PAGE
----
Aurora Innovation joins Pittsburgh's self-driving car ecosystem
Another self-driving car company has rolled into Pittsburgh.
It's headed by autonomous driving veterans and leaders from three undisputed heavyweights in the field: Tesla, Google and Uber.
But you probably haven't heard of them.
Aurora Innovation was started by Sterling Anderson, the former director of Autopilot; Chris Urmson, the former CTO of Google's self-driving car efforts, and Drew Bagnell, who headed autonomy and perception at Uber's Advanced Technology Center in Pittsburgh.
Chris Urmson, Drew Bagnell and Sterling Anderson
The company has quietly opened an office in Pittsburgh, basing about half its staff here and half in Palo Alto, Calif. Aurora's car, a 2017 Audi Q7, recently drove from Silicon Valley to the Steel City, collecting nearly 3,000 miles of data along the way that it's using to refine its self-driving models.
"We see Pittsburgh talent as a key strategic element of the autonomy puzzle and wanted to make sure our footprint reflected that," Anderson told the Tribune-Review in one of the few interviews he's given about the new company.
Anderson was hesitant to reveal some details about Aurora's activities in Pittsburgh. He wouldn't say how many people are based here or where the office is located.
What isn't a secret is Pittsburgh's growing self-driving ecosystem. Carnegie Mellon University has been at it for decades. It's been nearly a year since Uber announced it was actively testing autonomous vehicles on the city's streets and in that time, several self-driving companies have set up shop. Delphi is testing its technology on Pittsburgh's streets. Argo AI headquartered its offices in the Strip District after it received $1 billion from Ford. And companies like Edge Case Research have flourished to support the industry.
Urmson and Bagnell pioneered work on autonomous vehicles at CMU. Urmson was director of technology on the university's 2007 team that won the Defense Advanced Research Projects Agency Grand Challenge. Bagnell was a member of that team.
Urmson went to Google a year later to lead the company's self-driving car project. Bagnell remained at CMU as an associate professor in the university's Robotics Institute. In 2016, he went to Uber's Advanced Technology Center.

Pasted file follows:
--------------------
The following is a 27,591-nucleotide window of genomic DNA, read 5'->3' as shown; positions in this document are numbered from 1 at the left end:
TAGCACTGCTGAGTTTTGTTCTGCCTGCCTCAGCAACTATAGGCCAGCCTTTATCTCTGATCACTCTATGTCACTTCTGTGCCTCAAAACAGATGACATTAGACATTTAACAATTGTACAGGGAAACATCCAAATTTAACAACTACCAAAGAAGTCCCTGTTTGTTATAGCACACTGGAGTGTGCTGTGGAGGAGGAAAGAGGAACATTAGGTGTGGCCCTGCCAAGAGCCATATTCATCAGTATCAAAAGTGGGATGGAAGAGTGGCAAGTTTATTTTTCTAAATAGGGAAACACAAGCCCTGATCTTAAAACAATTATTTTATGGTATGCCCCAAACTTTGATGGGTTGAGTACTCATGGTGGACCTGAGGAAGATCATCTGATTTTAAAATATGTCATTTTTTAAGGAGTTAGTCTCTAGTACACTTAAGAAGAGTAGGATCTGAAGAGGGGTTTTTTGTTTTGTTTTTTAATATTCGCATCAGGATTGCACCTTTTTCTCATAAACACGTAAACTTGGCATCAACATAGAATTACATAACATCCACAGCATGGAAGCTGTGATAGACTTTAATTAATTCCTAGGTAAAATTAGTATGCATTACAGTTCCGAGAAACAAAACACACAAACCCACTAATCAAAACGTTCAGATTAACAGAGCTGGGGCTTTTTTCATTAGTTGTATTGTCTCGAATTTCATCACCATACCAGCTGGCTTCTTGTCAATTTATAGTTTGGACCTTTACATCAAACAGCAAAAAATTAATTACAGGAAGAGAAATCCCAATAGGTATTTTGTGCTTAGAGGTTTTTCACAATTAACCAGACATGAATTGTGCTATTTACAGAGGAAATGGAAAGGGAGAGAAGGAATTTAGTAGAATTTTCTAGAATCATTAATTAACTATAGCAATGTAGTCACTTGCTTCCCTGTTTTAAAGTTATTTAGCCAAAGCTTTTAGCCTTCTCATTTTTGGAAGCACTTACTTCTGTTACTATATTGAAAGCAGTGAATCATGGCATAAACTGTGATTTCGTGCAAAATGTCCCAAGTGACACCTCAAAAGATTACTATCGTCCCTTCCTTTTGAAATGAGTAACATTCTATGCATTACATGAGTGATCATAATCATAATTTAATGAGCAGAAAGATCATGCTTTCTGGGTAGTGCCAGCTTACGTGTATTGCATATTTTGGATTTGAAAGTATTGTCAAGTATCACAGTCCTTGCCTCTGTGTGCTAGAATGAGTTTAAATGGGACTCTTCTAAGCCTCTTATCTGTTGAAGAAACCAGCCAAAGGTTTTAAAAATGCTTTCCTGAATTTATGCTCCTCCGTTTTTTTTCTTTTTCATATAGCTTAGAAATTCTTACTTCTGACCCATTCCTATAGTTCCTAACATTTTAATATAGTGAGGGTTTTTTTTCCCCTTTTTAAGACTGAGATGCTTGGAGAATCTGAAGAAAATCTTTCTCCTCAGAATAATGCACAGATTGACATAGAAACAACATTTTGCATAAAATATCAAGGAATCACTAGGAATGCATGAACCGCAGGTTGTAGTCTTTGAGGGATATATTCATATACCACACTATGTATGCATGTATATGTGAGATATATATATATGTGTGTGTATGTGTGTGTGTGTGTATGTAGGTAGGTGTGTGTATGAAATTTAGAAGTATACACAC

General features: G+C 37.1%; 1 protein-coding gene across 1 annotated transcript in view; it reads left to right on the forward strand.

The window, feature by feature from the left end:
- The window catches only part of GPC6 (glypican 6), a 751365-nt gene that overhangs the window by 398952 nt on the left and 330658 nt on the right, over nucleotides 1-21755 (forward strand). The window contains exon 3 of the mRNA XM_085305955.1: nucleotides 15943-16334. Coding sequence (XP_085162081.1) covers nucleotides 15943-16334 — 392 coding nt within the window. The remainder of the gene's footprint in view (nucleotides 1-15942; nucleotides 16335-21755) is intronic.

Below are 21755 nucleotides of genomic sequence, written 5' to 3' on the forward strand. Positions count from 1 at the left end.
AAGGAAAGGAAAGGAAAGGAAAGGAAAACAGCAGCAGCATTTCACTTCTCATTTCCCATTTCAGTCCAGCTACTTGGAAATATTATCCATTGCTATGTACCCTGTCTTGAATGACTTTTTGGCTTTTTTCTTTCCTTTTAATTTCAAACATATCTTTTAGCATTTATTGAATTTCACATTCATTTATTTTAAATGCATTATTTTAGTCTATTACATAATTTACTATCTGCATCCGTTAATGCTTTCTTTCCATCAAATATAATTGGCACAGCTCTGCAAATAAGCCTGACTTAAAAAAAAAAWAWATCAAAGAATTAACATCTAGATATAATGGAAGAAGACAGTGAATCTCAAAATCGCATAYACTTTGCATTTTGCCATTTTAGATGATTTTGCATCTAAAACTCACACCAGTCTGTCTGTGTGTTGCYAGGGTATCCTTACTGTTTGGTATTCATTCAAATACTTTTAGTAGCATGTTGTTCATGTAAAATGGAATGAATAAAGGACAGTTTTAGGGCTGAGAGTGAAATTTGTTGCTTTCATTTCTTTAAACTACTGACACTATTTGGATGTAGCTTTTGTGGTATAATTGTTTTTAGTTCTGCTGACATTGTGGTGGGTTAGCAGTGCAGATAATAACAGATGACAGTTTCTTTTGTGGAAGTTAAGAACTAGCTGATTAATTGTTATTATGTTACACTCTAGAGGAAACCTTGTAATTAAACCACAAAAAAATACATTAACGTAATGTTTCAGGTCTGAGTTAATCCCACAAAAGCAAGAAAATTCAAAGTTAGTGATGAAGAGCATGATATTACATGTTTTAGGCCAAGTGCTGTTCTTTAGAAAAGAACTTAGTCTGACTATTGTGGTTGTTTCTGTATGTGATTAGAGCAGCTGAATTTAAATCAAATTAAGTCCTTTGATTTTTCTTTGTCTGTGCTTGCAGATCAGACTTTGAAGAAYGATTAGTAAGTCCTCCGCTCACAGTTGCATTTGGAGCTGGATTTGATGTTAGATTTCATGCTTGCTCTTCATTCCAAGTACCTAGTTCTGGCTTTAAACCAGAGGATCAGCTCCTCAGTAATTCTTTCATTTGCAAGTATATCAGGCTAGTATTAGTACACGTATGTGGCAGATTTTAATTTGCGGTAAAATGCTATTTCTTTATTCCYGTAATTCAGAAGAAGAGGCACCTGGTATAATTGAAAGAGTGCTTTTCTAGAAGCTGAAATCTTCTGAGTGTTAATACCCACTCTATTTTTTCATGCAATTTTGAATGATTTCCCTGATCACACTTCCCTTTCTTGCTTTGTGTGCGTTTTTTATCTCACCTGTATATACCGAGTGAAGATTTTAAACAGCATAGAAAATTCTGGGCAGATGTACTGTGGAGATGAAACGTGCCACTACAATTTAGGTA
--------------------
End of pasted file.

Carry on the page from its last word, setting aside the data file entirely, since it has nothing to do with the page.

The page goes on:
Anderson worked on self-driving technology at the Massachusetts Institute of Technology in Boston. Urmson took notice of his work and invited him to Google to talk to his autonomous vehicle team. Anderson ended up at Tesla, where he headed the Model X project and the company's Autopilot program.
The three kept in touch and founded Aurora about four months ago. They've stayed relatively quiet about their company.
In January, Tesla sued Aurora, Anderson and Urmson. Tesla withdrew the lawsuit less than three months later and a Santa Clara County, Calif., judge dismissed the case with prejudice, meaning Tesla can't re-file it.
The lawsuit alleged Anderson tried to recruit Tesla engineers to Aurora Innovation in violation of his non-solicitation agreement with his former company. It also accused Anderson of taking confidential Tesla information and destroying evidence to cover it up.
Anderson and Aurora disputed the allegations all along and pointed to Tesla withdrawing the suit even before the first court date as proof there was nothing to it.
Aurora won't solicit Tesla employees until February, which the company couldn't do because of Anderson's original non-solicitation agreement with the company, and Aurora will reimburse Tesla $100,000 for an independent forensic audit of Aurora.
Anderson said the Tesla lawsuit won't affect the company moving forward. The company has about $6.1 million in self-funding and from close advisors. It plans to launch a substantial funding round this year.
Aurora has nine positions listed on its website . All are in Pittsburgh and Palo Alto.
Anderson sees Aurora developing and designing the hardware, software and data analytic systems for auto manufacturers to integrate into their production models. Aurora will work with auto parts suppliers and manufacturers to make sure everything works together, Anderson said. Think of Aurora's role in the auto industry as similar to Microsoft's in the PC industry. Microsoft designed and developed Windows and then worked with PC companies to integrate it in the systems.
"Players should play their positions," Anderson said, meaning that Aurora will let automakers do what they're good at, making cars, and will look for camera and sensor companies that are good at that. Aurora will likely write its own software.
Aurora expects to start testing its cars in Pittsburgh and Silicon Valley later this year.
But don't expect to see an Aurora car or the company's logo on the hood of sedans at the dealership. Just like you might not know what company made the airbag or stereo in your car now, you also might not know that Aurora is behind the self-driving tech.
And that's OK with Anderson and the Aurora team.
"We want to make sure that as many people as possible have access to the benefits of self-driving," Anderson said. "Our hope is simply to make a positive difference and catalyze this important change in mobility."
Aaron Aupperlee is a Tribune-Review staff writer. Reach him at email@example.com, 412-336-8448 or via Twitter @tinynotebook.